Before long I’d built up maybe 500 followers on Instagram, which seems like nothing now. But back when you’ve never reached anybody outside your friends and family, like this was like earth-shattering to me. The question I kept on getting on my little 15-second Instagram videos was like, “What’s your YouTube channel? Where are the full videos?” So the natural next progression was couple months after I started doing the Instagram thing. I started a YouTube channel and called it Samurai Guitarist. And that’s my story. I guess the origin story of me starting YouTube. I tried to keep it short but that’s the best I could do.
Tubefilter: Perfect. Where did “Samurai Guitarist” come from?
SO: Well, I should say I actually rebranded—I switched over my Instagram handle before I made the YouTube channel. So at some point I rebranded my Instagram channel because my name is Steve Onotera, which is not the most memorable name. Especially if you’re trying to get like people like, “Hey, go check me out. It’s steve’firstname.lastname@example.org.” It’s just like, one’s gonna remember how to spell that or remember it.
I was thinking what I can do to be a little more engaging and interesting and fun, and I’m of Japanese descent, so the first thing that came to my mind was like, “Okay, do a samurai thing.” It’s been fun to do in that sense, it’s easy to do branding around it. All my merch is Samurai Guitarist stuff and I can basically go to any artist and be like, “Hey, what’s your version of Samurai Guitarist?” And everyone comes up with something different, but it’s always a cool image.
It’s just so much easier to build a brand around than my name. I don’t remember exactly the moment of inspiration where I was like “I want to be Samurai Guitarist.” I think it was one of those things where it was very natural and obvious to me.
Tubefilter: Can you talk a little more about the transition from Insta to YouTube?
SO: I went on Instagram and was like, “Okay, everyone go follow me on YouTube now.” And before I did that, I kind of had started making videos to release there. I’d stockpiled a couple videos. And I was like, I know I’m onto something because a lot of these have been received really well on Instagram. And I’m sitting on this five guitars, one person video, which I felt like had great virality. That’s just a recipe for viralness. And that was kinda my whole thing at the beginning. I was just gonna make viral videos and just do the Walk off the Earth thing. Eventually one of these videos was gonna go to the top of Reddit and it would put me on the map.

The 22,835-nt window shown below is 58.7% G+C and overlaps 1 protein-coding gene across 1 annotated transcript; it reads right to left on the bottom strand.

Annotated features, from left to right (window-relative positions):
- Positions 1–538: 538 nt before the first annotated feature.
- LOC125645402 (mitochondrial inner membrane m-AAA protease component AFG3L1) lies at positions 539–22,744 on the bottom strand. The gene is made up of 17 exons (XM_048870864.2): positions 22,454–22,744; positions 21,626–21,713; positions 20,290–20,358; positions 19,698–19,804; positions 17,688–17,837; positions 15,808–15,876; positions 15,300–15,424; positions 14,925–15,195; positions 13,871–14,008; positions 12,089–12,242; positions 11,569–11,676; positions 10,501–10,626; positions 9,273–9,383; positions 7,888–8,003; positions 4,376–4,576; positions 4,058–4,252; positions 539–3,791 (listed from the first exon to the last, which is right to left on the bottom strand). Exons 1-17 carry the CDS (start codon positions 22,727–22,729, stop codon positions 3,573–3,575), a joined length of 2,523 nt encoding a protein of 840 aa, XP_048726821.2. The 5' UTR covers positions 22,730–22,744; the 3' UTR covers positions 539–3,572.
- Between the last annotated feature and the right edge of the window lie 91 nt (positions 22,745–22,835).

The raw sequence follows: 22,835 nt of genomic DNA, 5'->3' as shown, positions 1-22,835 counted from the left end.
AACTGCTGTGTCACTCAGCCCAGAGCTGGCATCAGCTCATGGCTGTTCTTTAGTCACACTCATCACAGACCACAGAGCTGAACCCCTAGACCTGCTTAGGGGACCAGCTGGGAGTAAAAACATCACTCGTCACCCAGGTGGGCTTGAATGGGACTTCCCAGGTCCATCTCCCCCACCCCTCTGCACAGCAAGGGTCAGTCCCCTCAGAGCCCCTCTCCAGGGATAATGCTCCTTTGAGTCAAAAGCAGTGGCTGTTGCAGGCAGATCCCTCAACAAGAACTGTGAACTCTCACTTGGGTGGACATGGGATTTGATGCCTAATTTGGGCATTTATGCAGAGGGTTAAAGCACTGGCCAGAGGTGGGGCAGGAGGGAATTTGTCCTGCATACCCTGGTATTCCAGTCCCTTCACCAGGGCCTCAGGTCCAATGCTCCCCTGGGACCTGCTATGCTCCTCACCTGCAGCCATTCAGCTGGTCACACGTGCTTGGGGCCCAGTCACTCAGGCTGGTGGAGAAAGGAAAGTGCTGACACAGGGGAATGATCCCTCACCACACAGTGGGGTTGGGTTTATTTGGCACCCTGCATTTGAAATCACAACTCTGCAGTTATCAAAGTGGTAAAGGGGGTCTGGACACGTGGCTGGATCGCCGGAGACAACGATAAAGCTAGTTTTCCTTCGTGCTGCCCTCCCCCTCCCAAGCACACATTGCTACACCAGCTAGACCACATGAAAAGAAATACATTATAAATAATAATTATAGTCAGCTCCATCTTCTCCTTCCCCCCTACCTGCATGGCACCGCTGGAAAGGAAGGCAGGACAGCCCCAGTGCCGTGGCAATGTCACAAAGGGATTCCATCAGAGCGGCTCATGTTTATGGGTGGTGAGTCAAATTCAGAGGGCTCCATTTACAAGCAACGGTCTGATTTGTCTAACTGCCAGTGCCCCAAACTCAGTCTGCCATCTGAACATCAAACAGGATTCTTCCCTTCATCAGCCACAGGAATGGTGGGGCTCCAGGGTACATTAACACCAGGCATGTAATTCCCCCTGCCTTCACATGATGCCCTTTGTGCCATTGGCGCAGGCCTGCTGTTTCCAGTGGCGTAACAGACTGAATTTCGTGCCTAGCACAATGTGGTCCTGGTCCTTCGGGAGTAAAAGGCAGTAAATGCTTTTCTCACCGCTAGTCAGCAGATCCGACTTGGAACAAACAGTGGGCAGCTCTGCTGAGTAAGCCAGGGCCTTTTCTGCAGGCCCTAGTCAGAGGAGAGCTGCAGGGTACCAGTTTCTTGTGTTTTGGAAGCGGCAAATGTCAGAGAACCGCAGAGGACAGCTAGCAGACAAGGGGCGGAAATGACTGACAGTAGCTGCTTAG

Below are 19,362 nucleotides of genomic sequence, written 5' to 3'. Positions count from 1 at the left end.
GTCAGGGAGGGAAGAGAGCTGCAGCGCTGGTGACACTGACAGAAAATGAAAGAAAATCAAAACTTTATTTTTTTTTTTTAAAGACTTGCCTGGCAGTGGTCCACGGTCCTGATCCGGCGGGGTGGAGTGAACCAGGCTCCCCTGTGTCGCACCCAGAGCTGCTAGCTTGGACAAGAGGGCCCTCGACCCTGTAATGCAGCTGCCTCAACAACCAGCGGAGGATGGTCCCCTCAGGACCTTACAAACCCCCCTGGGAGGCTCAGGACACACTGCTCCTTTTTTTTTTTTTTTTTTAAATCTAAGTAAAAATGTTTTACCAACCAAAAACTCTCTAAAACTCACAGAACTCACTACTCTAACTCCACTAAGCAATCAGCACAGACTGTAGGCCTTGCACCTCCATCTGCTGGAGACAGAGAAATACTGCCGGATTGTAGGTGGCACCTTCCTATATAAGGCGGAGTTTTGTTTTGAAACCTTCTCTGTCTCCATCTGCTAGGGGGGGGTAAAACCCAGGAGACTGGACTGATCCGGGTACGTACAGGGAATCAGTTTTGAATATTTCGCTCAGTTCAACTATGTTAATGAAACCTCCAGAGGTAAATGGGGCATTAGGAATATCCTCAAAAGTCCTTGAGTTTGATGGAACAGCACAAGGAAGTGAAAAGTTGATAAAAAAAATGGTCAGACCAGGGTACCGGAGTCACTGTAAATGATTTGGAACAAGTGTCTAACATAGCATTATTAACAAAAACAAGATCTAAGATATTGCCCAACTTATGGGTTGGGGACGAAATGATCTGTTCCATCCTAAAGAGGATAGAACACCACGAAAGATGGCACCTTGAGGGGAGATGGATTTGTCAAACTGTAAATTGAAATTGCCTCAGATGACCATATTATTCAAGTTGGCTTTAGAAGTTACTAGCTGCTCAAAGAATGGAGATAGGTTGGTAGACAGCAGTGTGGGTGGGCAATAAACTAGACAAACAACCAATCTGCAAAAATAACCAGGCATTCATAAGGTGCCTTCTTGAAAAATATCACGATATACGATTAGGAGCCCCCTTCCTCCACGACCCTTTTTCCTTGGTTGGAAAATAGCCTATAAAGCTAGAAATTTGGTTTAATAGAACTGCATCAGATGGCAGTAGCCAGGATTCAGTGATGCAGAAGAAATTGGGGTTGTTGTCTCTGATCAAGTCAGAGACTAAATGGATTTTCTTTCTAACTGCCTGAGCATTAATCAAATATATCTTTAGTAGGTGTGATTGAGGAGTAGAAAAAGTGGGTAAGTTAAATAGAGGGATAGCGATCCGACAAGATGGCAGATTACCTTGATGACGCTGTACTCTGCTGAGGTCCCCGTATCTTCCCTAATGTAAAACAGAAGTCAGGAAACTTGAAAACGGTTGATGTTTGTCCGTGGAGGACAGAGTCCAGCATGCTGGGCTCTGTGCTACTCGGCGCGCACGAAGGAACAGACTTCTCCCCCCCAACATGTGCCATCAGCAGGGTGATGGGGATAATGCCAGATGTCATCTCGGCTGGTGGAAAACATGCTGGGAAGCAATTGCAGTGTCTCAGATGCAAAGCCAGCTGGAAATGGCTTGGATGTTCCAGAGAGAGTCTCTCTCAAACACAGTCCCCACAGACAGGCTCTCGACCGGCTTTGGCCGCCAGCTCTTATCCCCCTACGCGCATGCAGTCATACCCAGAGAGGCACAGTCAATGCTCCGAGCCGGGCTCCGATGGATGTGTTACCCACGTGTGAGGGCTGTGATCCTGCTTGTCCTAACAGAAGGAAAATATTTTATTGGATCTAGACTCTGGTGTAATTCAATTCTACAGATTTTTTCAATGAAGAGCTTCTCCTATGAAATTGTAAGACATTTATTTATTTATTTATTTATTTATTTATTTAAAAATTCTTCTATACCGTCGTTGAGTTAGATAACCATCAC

And that happened. I think it was like the fourth video that I did. I did a cover of “Don’t Fear the Reaper” using iPad apps. I just downloaded a bunch of guitar apps on an iPad. This was like three months after starting my YouTube channel. So I knew that I was kind of on to something, but this was just further reaffirming that there was something here.
And like, again, this was me, someone who was desperate for any sort of success, for the first time seeing hundreds of thousands of people watch my stuff. It’s just like an inexplicable. It’s a rush. Especially when it’s something that you’ve wanted since you were 13 years old.
That was the first time things started rolling a little bit, but it was never a smooth, easy task. I think the really difficult thing about doing those big viral types of videos I was making was that a lot of effort went into them and some of them did well, but some of them didn’t, and it was super discouraging to put like a month into a video and see it flop and then try to get like amped to have to do the whole thing again.
I think I took that approach for like two years and maybe built up, I don’t know, I wanna say maybe 30,000 subscribers. Then I started switching more to talking to the camera and instructional guitar stuff, even though I didn’t be a guitar instructor. But having done music school and taught a lot of guitar in my day, I knew that there was some information I could tap into.
So I started doing long-form stuff, and like any other YouTube person who’s been at this for a while will tell you, sometimes it does well, and the algorithm, for whatever reason, turned in my favor around three years in, and I got like 40,000 subscribers in the course of two months, and I hit 100,000 subscribers. That was super cool. Then it slowed down for a while, and I felt like things were just on the down and out. Then one of my videos got a million views; that was the first time that happened. That kept things going for a while. Then the roller coaster goes up, it goes down. Some eight years later here, I am finally hitting a million subscribers.
So it was a long journey. It was a path, and I thought it would happen faster. At points I did. But then also there were times where like, “Oh my God, this is never gonna happen.”
Tubefilter: But now it has.
SO: Yes. And now it has. It’s interesting in the sense that a lot of people ask me, “How do you feel about the million subscribers?” And the way I respond is it’s like….If you were saving up $100, but you weren’t saving up $100 to buy something. It’s not like you were saving up to buy some cool thing. You’re just saving up $100 for the sake of saving up $100. When you’re at $50, it feels impossible to do it. And then you earn a penny, you earn a more pennies, and you finally think “I’m on the way,” but it still feels impossible. But by the time you get like 70 bucks, 80 bucks, you’re like, “This is eventually gonna happen.” And it kind of becomes like normal for it to be on the horizon.
When it happens it’s like, “I hit that hundred mark. Now what?” Nothing changed. Just the number on a screen. And if you had given me $100 when I first started saving it, it would’ve been the same way. If I started YouTube and I just hit it viral right away and a million people came to my channel, that would’ve been incredibly overwhelming and the emotions would’ve flooded over me, but the day I had a million subscribers it was just like, oh, well it’s a Tuesday.
It was like, “Cool, I can stop thinking about it, I guess.” Leading up to it, I was like, “What’s gonna happen?” And then when it happened, I think I just stopped paying attention, which is I think better for the way you approach things and a better way of going about the whole thing. But yeah, it was interesting because a lot of people reach out to congratulate me and I’m very grateful for that. But it was also like, I don’t really feel different. This is another day. It’s a Tuesday.